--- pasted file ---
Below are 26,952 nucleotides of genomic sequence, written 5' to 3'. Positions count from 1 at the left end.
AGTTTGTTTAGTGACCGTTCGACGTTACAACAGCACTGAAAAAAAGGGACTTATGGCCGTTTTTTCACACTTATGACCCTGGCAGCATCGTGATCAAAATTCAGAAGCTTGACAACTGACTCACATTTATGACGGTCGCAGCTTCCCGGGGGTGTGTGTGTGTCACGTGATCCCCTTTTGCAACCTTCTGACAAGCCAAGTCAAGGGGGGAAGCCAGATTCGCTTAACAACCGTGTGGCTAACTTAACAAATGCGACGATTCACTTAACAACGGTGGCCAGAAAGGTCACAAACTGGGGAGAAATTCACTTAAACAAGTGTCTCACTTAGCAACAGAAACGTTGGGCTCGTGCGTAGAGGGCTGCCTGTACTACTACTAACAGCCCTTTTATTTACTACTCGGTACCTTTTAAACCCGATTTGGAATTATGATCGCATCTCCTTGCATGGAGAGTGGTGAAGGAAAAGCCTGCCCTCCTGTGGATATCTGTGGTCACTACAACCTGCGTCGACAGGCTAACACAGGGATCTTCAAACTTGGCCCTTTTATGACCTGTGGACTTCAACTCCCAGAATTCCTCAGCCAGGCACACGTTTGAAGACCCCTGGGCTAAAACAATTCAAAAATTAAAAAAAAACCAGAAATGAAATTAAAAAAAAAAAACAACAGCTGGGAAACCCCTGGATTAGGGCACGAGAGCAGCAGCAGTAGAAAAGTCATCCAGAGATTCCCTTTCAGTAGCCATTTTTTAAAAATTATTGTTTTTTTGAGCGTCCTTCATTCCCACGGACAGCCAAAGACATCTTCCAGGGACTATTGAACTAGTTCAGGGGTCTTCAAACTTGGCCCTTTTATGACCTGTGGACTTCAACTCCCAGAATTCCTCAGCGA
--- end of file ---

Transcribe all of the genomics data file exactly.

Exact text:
Below are 26,952 nucleotides of genomic sequence, written 5' to 3'. Positions count from 1 at the left end.
AGTTTGTTTAGTGACCGTTCGACGTTACAACAGCACTGAAAAAAAGGGACTTATGGCCGTTTTTTCACACTTATGACCCTGGCAGCATCGTGATCAAAATTCAGAAGCTTGACAACTGACTCACATTTATGACGGTCGCAGCTTCCCGGGGGTGTGTGTGTGTCACGTGATCCCCTTTTGCAACCTTCTGACAAGCCAAGTCAAGGGGGGAAGCCAGATTCGCTTAACAACCGTGTGGCTAACTTAACAAATGCGACGATTCACTTAACAACGGTGGCCAGAAAGGTCACAAACTGGGGAGAAATTCACTTAAACAAGTGTCTCACTTAGCAACAGAAACGTTGGGCTCGTGCGTAGAGGGCTGCCTGTACTACTACTAACAGCCCTTTTATTTACTACTCGGTACCTTTTAAACCCGATTTGGAATTATGATCGCATCTCCTTGCATGGAGAGTGGTGAAGGAAAAGCCTGCCCTCCTGTGGATATCTGTGGTCACTACAACCTGCGTCGACAGGCTAACACAGGGATCTTCAAACTTGGCCCTTTTATGACCTGTGGACTTCAACTCCCAGAATTCCTCAGCCAGGCACACGTTTGAAGACCCCTGGGCTAAAACAATTCAAAAATTAAAAAAAAACCAGAAATGAAATTAAAAAAAAAAAACAACAGCTGGGAAACCCCTGGATTAGGGCACGAGAGCAGCAGCAGTAGAAAAGTCATCCAGAGATTCCCTTTCAGTAGCCATTTTTTAAAAATTATTGTTTTTTTGAGCGTCCTTCATTCCCACGGACAGCCAAAGACATCTTCCAGGGACTATTGAACTAGTTCAGGGGTCTTCAAACTTGGCCCTTTTATGACCTGTGGACTTCAACTCCCAGAATTCCTCAGCGA